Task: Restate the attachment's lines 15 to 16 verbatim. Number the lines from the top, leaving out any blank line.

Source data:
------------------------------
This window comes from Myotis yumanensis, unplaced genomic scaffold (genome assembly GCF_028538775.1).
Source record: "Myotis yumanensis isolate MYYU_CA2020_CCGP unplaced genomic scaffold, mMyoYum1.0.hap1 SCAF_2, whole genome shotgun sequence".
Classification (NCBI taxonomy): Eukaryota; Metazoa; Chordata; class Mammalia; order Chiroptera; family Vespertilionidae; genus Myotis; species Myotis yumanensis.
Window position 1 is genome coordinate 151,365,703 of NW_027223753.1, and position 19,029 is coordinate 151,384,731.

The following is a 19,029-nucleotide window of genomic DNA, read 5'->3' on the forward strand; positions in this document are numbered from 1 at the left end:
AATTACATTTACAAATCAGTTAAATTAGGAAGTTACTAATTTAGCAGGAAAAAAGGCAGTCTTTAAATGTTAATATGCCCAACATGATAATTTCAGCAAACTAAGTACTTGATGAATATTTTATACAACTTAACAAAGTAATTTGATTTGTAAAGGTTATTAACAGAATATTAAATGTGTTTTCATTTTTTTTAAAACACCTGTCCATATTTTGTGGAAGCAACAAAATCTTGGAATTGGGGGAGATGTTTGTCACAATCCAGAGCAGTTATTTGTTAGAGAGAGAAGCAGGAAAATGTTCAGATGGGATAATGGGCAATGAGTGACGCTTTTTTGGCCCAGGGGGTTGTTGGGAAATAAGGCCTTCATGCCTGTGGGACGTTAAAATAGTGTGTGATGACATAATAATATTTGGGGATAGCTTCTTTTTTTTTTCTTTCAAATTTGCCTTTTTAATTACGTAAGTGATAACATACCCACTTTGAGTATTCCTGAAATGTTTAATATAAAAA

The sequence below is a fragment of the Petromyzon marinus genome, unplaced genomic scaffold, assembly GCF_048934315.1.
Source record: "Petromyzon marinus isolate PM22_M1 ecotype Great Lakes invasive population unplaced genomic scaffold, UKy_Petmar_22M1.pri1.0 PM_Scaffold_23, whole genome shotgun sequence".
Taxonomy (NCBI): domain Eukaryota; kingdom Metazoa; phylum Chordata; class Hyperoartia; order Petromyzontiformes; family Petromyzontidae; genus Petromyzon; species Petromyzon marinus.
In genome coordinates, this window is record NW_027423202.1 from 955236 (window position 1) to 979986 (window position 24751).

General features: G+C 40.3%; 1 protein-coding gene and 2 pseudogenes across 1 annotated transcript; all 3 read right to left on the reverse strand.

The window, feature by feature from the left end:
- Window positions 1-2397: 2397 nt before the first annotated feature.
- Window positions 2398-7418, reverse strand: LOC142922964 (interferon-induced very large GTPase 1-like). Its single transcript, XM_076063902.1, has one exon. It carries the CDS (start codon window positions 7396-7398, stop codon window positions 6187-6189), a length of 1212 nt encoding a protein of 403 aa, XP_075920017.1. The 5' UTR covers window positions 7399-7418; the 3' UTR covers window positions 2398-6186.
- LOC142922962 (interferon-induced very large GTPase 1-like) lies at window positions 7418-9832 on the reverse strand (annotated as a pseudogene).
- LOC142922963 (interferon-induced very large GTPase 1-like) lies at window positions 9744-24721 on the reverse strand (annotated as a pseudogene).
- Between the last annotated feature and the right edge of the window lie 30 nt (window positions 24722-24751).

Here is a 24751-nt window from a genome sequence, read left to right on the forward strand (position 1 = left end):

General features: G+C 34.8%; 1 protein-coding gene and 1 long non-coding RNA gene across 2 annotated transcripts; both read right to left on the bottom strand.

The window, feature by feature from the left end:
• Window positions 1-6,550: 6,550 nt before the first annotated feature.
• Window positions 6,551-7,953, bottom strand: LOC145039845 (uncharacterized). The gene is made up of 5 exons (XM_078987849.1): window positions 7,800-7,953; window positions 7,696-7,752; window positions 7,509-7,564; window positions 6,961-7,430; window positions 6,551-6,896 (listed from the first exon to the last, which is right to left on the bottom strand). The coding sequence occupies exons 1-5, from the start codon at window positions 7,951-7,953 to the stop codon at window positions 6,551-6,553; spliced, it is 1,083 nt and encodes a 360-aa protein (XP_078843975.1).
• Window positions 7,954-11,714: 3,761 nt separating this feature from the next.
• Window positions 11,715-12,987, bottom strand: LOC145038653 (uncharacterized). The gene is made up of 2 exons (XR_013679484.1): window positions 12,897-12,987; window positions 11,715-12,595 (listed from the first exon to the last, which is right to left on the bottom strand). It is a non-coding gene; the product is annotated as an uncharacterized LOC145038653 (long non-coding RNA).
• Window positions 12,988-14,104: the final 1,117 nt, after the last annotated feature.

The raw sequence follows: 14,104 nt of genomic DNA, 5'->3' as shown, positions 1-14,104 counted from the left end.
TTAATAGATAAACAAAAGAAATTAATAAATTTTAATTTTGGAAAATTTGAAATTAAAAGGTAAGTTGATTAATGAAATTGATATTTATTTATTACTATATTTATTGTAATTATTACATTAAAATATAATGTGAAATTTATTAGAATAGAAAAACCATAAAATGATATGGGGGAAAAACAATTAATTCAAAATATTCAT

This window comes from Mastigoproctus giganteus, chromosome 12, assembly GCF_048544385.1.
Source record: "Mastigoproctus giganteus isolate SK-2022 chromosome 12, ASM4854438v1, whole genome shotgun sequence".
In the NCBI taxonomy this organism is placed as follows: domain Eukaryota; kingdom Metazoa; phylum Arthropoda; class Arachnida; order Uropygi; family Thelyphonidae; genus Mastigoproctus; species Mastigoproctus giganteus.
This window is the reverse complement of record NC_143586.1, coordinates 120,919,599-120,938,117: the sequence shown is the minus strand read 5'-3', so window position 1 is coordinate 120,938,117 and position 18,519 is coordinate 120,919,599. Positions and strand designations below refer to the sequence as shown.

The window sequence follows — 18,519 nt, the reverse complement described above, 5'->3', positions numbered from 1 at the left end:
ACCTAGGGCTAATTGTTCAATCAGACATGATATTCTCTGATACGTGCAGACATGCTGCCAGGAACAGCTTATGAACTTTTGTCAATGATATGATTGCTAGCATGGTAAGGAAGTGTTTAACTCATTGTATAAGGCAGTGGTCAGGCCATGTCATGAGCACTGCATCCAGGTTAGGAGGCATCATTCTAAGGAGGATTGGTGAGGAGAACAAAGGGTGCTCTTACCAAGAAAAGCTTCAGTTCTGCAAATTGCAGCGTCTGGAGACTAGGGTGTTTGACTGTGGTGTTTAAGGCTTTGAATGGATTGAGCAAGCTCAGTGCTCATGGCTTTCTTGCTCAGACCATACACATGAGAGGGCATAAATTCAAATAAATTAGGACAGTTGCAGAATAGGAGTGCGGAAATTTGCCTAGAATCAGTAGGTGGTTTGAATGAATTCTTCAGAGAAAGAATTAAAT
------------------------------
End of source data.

- LOC142922962 (interferon-induced very large GTPase 1-like) lies at window positions 7418-9832 on the reverse strand (annotated as a pseudogene).
- LOC142922963 (interferon-induced very large GTPase 1-like) lies at window positions 9744-24721 on the reverse strand (annotated as a pseudogene).